Salt and fresh pepper to taste

Bring a medium-large saucepan 3/4 filled with water to a simmer and add the kohlrabi. Cook until a fork easily slides in.

Reserve about 1/3 cup hot cooking water. Remove kohlrabi from pan.

In a food processor or blender, add the cooking liquid, kohlrabi pieces and 1/2 cup cream or coconut milk and butter. Pulse until smooth. Do not overmix as it will become gummy and starchy. Stir in additional cream or coconut milk to reach your desired your consistency; thicker to use as you would mashed potatoes, thinner to use as a sauce. Season with salt and pepper to taste.

For the Apple and Kohlrabi Slaw

1 green apple

1 kohlrabi bulb, peeled

3 tablespoons apple cider or any flavorful vinegar, to taste

Sugar or honey to taste

Cilantro, basil, dill or any fresh herb, to taste

Salt to taste

Chili flakes as wanted

This versatile slaw is light and lets the flavor of the apple and kohlrabi come through.

Use any vinegar or herb combination you like.

Cut apples and kohlrabi into small matchsticks and hold in lemon juice and water to prevent browning. Combine vinegar, sugar, herbs and salt to meet your preferred taste (and chili flakes, if using).

Remove the apple and kohlrabi, and mix with dressing. Refrigerate at least 30 minutes.

Place puree (warm or room temperature) on your plate or bowl. Top with sliced pork and place slaw on pork.

Lemongrass Thai Cusinine's Zucchini Tom Mua Salad

2 cups of shredded zucchini

1/2 cup shredded carrots

1/2 cup tomato, wedged

1/2 cup green beans, cut an inch long

1/2 cup shredded radish roots

2 tablespoons fish sauce

1½ tablespoons palm sugar

1½ tablespoons lime juice

5 fresh garlic cloves

Fresh chilis (preferably Thai), amount depends on your spice tolerance

Crush the chili and garlic with a mortar and pestle.

Add the sugar, zucchini, carrots, green beans, tomatoes and radish roots into the mortar and continue beating the ingredients until everything is blended.

Be careful not to over crush the ingredients in the mortar.

Add the remaining seasonings and sauces.

Serve with fresh vegetables, preferably  Napa cabbage and green beans.

Frank Eagle's (of Lavelles Bistro) Carrot Coins with Goat Cheese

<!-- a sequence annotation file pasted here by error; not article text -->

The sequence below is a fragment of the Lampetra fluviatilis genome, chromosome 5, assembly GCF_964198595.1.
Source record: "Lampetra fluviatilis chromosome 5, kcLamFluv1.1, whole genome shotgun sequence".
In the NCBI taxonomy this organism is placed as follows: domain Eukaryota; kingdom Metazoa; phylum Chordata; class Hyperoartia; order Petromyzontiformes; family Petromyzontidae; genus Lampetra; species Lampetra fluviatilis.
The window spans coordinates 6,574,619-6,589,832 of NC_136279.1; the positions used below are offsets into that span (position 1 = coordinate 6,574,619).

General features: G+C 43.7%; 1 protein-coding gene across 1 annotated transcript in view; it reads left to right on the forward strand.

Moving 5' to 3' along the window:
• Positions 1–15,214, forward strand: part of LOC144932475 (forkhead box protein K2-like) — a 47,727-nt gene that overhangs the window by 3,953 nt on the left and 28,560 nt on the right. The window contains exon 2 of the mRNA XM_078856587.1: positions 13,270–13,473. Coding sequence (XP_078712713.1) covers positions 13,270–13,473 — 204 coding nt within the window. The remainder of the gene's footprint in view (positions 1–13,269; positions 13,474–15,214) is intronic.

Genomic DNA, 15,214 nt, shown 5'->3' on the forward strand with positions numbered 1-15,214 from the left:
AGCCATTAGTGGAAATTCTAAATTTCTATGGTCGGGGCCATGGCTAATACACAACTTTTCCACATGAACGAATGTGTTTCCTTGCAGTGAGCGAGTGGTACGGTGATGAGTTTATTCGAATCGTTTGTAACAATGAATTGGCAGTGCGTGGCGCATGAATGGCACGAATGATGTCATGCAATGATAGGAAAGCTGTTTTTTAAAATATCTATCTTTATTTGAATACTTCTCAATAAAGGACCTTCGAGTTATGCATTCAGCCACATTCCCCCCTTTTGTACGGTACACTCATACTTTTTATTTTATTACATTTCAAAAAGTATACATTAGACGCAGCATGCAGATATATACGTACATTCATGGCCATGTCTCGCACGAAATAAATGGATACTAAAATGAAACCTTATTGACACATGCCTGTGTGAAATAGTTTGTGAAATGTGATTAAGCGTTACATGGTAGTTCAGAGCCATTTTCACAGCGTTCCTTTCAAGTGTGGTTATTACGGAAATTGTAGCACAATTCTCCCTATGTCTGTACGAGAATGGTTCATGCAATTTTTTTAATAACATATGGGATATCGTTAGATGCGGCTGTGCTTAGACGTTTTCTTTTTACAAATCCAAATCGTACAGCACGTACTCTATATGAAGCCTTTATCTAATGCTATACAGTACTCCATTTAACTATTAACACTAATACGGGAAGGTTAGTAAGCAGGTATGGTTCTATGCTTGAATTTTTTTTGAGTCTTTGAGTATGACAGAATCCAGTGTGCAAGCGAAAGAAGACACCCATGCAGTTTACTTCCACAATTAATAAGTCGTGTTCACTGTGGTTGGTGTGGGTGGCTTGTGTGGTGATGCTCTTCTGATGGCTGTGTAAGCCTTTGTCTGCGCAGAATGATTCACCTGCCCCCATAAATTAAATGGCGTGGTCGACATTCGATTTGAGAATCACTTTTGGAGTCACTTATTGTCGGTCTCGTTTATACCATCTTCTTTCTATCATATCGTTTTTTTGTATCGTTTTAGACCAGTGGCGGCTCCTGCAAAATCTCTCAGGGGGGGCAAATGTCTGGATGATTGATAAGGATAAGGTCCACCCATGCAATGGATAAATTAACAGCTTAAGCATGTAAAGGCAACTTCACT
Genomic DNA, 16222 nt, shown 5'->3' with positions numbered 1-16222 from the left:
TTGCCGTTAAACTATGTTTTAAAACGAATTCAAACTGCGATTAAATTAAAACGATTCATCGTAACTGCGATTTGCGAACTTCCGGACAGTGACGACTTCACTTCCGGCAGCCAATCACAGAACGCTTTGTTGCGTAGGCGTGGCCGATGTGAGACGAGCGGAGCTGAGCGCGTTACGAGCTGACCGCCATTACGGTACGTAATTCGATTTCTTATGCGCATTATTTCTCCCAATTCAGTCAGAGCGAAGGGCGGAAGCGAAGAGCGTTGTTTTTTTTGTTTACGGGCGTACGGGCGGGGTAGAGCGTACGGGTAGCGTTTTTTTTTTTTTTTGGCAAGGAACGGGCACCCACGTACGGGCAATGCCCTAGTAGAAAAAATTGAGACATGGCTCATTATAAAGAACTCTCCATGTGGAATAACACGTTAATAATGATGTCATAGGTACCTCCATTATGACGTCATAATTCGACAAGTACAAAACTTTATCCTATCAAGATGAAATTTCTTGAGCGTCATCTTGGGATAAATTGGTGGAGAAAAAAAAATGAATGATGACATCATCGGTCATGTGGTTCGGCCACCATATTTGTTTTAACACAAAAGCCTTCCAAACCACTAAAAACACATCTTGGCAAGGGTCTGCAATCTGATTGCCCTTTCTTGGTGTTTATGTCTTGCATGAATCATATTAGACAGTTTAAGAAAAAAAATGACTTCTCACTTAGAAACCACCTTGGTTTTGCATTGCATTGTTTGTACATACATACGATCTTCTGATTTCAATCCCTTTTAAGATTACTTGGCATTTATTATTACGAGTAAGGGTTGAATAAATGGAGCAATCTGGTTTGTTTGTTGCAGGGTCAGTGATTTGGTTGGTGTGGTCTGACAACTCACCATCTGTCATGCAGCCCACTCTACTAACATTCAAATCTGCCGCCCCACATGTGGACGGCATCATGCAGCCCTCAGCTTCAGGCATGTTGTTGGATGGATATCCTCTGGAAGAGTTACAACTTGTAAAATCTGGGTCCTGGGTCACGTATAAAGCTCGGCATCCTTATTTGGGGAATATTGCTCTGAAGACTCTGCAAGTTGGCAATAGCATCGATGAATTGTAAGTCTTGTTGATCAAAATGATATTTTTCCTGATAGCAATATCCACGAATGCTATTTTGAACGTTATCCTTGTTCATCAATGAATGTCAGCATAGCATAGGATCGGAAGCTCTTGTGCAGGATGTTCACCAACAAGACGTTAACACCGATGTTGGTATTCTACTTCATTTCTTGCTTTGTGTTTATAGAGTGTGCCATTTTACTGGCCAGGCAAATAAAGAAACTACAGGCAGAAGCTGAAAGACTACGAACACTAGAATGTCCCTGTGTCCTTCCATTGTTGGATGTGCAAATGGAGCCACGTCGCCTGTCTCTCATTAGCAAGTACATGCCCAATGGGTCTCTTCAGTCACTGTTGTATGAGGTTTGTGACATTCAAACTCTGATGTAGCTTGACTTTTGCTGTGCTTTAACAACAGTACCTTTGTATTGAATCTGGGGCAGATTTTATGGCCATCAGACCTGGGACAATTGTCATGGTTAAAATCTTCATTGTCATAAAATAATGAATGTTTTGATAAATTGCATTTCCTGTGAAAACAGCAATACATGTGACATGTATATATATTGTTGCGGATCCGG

3 cups Grated Carrots

1 ½ cups finely chopped celery

1 cup finely mince onion

½ cup seasoned bread crumbs

4 eggs

1 cup mince chervil

S+P to taste

1 cup goat cheese whipped

Quickly sauté all the vegetables until sweated and then drain off any liquid. Cool.

Mix all ingredients except cheese in a bowl and form into 2 ounce balls and then flatten into patties about ¼ inch thick.

Heat frying pan and add a small amount of olive oil or spray with Pam.

Cook until golden brown then top with swizzle of goat cheese. Serve

Chef Larry Lowery's Winter Squash and Kale Stir Fry

Serves 4
Prep time: 20 min
Cook time: 10 min

2 tablespoons butter - divided
2 tablespoons olive oil - divided
1/2 winter squash - butternut recommended, peeled, seeded and diced.
1/2 teaspoon kosher salt
1/4 teaspoon Chile powder
Fresh ground black pepper
1 bunch kale, leaves removed, discard stalks

Heat 1 Tbsp. butter and olive oil in a large skillet on high heat. Add the squash and season with the salt, chile powder and pepper. Cook for about 8 minutes until the squash is golden brown. Remove from skillet and set aside.

In the same skillet,  melt the remaining butter and olive oil over medium-high heat  and add in the kale. Continue to toss for several minutes until slightly wilted and add in the cooked squash. Toss together and serve immediately.

This simple veggie stir fry is quick  to assemble and can easily be turned into a meal. The vibrant colors of the butternut squash and fresh kale accented with a touch of color and hint of spice from the Chile powder are both beautiful and delicious.

Chef Sean Walklin's Quick Pickled Turnips

This is a basic brining ratio that you can use for any vegetable to make a quick pickle. This is not the recipe for a long term stored pickle.  I like this recipe because it is simple, flavorful and versatile.  You can omit the sugar, add herbs or pepper flakes, garlic or use more exotic vinegars.  I’ve also found that you can skip the cooking process in the beginning and have an even quicker pickle and be able to slice your ingredients thinly.  Heating does increase the flavor absorption.  It’s a great time of the year to pickle all the produce that is coming out of the gardens.

•   2 cups apple cider vinegar

•   2 cups water

•   1/2 cup sugar (optional or decrease if wanted)

•   1 tablespoon salt

•   1 tablespoon black peppercorns

•   1 tablespoon mustard seeds

•   Your pickle ingredients, about 1 pound (in this case, turnips)